We rolled out of our sleeping bags and went with Mrs. Dodds to her house where she was still baking bread, ready for Max to take with him on the boat trip to Port Burwell. When the supply of loaves ran out, Max would have to return to the northerners staple diet — bannock.
He said he wanted to postpone the moment as long as possible. While waiting for the bread to cook, Mrs. Dodds showed us some artifacts given to her by an old Eskimo lady in Baker Lake. There was a caribou leather bag, full of very white caribou teeth, boiled as clean as pebbles. They clicked together like the balls on a roulette wheel as she shook them from the bag on to the coffee table.
The teeth had three fanged roots; two roots and there was one baby tooth. A game was played by picking up two or three teeth at a time without looking.
The one who picked up most three rooted teeth won; or you could scramble and search for the baby teeth and the finder was winner. Of the caribou, from which the teeth came, nothing had gone to waste. The dogs had been fed with the lungs, liver, and inferior portions of meat, such as the tenderloin, which the Eskimos rejected when there was plenty of game.
The heart and kidneys, marrow bones and bulk of the meat and fat were used for food; in winter, caribou tallow was used for lighting the houses of caribou eating Eskimos; the sinews were used for sewing; the skins for sleeping robes and the bones and antlers were used, as they still are in some communities, for tools or tool handles.
Among the old tools Mrs. Dodds showed us was a skin scraper made from a shoulder blade and a snow knife carved from bone. It had been used to cut snow blocks for generations of Eskimos. Now it was a curio to show visitors, its span of usefulness ended and the snow houses it had been used to make were a rarity. The Padliermuit people from whom it came had been dispersed and the caribou herds had gone. The woman who gave the treasures to Mrs. Dodds also gave her a pair of Eskimo sun goggles. They had belonged to her grandmother when she was.
They were made from a piece of wood, about eight inches long, hollowed out like a canoe, then shaped to fit over the bridge of the nose and cheekbones.
The wood had to be at least a quarter of an inch thick at the eye slits to effectively protect the wearer from snow blindness, and the inner surface was blackened with soot from an oil lamp. The goggles served to subdue the glare of brilliant sunlight on the unshadowed Arctic snows. At Mrs. She wished to use it as a pattern for the women sewers of Chimo while I was in Port Burwell.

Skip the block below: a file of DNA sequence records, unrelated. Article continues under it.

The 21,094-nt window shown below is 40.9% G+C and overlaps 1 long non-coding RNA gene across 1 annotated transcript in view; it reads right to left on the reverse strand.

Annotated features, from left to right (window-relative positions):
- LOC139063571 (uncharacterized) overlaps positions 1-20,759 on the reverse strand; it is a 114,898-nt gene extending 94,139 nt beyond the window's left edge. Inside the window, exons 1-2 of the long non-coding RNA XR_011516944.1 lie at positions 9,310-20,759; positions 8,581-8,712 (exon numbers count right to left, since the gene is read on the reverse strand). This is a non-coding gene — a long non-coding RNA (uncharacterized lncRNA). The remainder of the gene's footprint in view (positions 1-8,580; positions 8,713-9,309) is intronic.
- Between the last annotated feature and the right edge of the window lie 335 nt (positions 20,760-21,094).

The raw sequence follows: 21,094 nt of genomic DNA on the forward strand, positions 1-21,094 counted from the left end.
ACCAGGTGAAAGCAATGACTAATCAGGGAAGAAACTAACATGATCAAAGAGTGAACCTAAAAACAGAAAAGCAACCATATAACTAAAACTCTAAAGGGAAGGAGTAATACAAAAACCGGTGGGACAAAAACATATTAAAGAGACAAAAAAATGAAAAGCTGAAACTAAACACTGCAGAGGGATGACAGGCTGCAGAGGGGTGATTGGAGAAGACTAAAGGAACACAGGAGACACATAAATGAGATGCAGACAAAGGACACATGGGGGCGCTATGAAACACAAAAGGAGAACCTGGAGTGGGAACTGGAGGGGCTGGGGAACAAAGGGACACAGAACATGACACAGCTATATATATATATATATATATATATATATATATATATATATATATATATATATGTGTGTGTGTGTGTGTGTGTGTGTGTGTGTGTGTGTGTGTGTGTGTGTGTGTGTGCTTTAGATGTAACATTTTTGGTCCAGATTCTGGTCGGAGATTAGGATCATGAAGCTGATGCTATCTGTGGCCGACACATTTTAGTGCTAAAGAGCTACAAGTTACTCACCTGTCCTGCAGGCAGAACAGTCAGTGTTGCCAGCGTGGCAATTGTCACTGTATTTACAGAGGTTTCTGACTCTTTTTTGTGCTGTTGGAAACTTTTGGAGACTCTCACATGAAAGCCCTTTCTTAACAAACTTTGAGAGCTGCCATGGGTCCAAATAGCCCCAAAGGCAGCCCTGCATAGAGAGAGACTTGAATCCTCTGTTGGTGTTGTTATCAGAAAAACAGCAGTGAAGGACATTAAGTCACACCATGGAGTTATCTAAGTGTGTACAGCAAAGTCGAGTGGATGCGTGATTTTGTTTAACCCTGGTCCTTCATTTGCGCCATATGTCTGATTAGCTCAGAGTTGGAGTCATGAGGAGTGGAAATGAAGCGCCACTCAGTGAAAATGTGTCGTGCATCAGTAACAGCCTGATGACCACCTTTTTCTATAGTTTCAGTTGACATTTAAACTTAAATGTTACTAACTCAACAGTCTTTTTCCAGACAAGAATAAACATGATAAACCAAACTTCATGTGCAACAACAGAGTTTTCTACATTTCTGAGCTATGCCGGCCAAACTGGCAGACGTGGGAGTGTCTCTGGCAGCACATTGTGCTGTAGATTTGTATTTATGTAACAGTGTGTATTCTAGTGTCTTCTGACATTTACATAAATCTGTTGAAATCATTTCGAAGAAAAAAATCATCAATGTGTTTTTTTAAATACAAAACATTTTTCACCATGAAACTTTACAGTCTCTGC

For some reason I did not properly understand, Eskimo parkas had no pockets. Perhaps it was because they had few extraneous possessions. Tools would be carried on their sleds or in their boats, and necessary items were often carried in either the hood of their parkas or in the legs of their sealskin boots. Pocket handkerchiefs, of course, were an unnecessary refinement.
Noses were blown straight on to the ground with a finger on first one nostril and then on the other. When I returned to Chimo after the Port Burwell trip, I had to examine my parka minutely before I could tell the garment had been taken completely apart and sewn together again by the Eskimos.
They had used the pieces for a pattern and my war-surplus snow smock had set a new fashion. Parkas were growing pockets in Fort Chimo. As we left Mrs. Dodds to return to our bedrolls, she gave me two caribou teeth for luck on the boat trip with Max. Ungava Bay had a bad reputation and the entrance to Hudson Strait where our destination lay had a worse one, and though I am not very superstitious, I slept with the teeth under my sleeping bag, just in case. It was a fine day with a high blue sky, full of flies extracting their own blood transfusions from every exposed section of skin as we helped to load up supplies.
At last, everything was stowed aboard, the barrel of salt pork was to starboard and the salt beef was to port. The deck was a litter of oil drums, coils of rope, tea kettles, water keg, lanterns, fishing nets. By some trick of light, the whole paraphernalia contrived to look shipshape. We made a brief call at the HBC store on the East Bank, where Max bought tobacco, his patent tranquillizer, and Rosemary and I bought chocolate and yo-yos for the Eskimo children at Port Burwell, and cheese and sunglasses for ourselves. Then on a receding tide and a strong current we sped down the Koksoak River towards Ungava Bay.
Apart from ourselves, the other people on board were Max Budgell; Joseph and Bobby Annanak, the two Eskimo pilots; an Eskimo family of six with their dog team of eight huskies; and a new member of the expedition, Paul Dubois, a shy French Canadian diesel engineer from Montreal.